Here’s another visual below, the left is an actual weighed out portion of almonds and the right picture is a handful I grabbed. Doesn’t look like a huge difference visually but the macros tell a different story:

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         Picture on the left:                                                                           Picture on the right:

         17 fat                                                                                                 31 fat

          8 carbs                                                                                             14.6 carbs

        7 protein                                                                                            12.8 protein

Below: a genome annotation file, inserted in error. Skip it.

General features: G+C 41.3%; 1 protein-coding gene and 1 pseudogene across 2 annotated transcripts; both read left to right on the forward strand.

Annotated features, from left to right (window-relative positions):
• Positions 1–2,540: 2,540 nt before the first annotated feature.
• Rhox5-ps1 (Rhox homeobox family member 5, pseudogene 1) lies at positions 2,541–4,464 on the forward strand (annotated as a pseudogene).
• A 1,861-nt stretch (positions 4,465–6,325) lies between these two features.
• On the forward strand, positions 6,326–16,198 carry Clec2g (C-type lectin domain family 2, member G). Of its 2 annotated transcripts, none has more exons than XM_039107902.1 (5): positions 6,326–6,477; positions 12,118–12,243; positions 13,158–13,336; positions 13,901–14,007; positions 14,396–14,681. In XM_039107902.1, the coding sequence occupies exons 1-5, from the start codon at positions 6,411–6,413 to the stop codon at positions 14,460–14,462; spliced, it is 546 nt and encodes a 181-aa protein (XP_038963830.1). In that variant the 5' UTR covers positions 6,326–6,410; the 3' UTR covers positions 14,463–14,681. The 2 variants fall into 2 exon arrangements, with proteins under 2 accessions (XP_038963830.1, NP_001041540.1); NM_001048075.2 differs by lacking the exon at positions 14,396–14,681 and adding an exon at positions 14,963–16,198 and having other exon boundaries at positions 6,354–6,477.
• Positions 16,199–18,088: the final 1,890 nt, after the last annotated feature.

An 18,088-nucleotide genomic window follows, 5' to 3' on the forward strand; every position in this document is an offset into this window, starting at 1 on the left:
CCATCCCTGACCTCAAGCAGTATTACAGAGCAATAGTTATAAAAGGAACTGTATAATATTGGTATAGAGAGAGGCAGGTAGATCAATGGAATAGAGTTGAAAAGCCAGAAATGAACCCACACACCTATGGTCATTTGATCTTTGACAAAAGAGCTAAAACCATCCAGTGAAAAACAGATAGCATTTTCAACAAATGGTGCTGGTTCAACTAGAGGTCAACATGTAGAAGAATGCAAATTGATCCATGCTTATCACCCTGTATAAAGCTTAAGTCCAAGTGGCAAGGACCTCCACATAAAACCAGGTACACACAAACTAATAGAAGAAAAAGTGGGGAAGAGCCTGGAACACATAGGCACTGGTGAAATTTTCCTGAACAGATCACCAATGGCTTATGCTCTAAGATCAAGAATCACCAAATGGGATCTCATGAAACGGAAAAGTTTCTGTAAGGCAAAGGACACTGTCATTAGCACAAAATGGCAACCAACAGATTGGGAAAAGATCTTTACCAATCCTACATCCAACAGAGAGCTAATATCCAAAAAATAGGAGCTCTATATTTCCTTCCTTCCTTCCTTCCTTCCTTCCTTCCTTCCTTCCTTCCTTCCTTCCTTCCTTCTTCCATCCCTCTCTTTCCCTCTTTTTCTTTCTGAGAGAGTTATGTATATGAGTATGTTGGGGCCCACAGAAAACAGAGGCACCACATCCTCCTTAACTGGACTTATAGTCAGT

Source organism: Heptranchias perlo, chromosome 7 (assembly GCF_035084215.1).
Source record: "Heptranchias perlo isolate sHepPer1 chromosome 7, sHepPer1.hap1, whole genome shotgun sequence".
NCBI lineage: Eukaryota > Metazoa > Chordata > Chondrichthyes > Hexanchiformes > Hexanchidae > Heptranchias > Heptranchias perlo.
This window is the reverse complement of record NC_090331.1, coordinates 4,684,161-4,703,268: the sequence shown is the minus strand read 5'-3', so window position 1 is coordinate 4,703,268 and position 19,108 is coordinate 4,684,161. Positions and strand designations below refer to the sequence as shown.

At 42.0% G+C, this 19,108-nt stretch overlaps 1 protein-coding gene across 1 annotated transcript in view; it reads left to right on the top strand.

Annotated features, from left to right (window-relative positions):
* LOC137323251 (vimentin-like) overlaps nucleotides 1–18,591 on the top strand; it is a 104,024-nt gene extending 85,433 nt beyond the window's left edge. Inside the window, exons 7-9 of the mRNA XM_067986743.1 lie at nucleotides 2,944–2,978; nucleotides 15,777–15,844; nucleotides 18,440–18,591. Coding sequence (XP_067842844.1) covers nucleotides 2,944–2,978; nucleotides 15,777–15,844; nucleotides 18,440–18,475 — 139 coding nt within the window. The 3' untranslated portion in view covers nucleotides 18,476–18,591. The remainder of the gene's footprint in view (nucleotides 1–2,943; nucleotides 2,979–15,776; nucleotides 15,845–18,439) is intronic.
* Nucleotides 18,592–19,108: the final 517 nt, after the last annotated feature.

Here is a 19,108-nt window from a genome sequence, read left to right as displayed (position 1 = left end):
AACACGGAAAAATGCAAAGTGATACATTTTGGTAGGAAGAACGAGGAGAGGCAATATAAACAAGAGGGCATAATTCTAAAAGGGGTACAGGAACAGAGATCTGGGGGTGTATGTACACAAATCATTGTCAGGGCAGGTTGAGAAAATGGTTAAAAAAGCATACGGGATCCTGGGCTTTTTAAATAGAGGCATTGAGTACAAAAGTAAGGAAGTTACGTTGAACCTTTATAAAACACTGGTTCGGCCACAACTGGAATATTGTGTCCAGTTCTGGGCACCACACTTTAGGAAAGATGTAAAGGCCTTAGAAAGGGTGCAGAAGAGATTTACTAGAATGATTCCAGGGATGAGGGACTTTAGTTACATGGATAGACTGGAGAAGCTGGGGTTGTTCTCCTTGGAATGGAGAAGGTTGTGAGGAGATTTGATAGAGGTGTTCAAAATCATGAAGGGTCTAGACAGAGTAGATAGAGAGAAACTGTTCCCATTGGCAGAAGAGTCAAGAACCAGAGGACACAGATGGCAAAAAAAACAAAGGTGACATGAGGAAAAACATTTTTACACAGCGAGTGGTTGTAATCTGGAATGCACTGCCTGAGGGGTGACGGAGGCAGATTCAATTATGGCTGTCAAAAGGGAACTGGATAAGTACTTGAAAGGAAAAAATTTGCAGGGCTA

213 calories                                                                                        388 calories

You grab a handful of almonds assuming thats about the serving size and you could be a lot further off your tracking than you think. That coffee creamer you use in the morning could easily go from 1 tablespoon to 3 if not measured. In your mind it was just one guesstimated tablespoon though so thats all you have to log, right? Not so fast. One day of that isn’t going to throw off your hard earned progress but if thats something you start doing multiple mornings week to week, it starts to add up.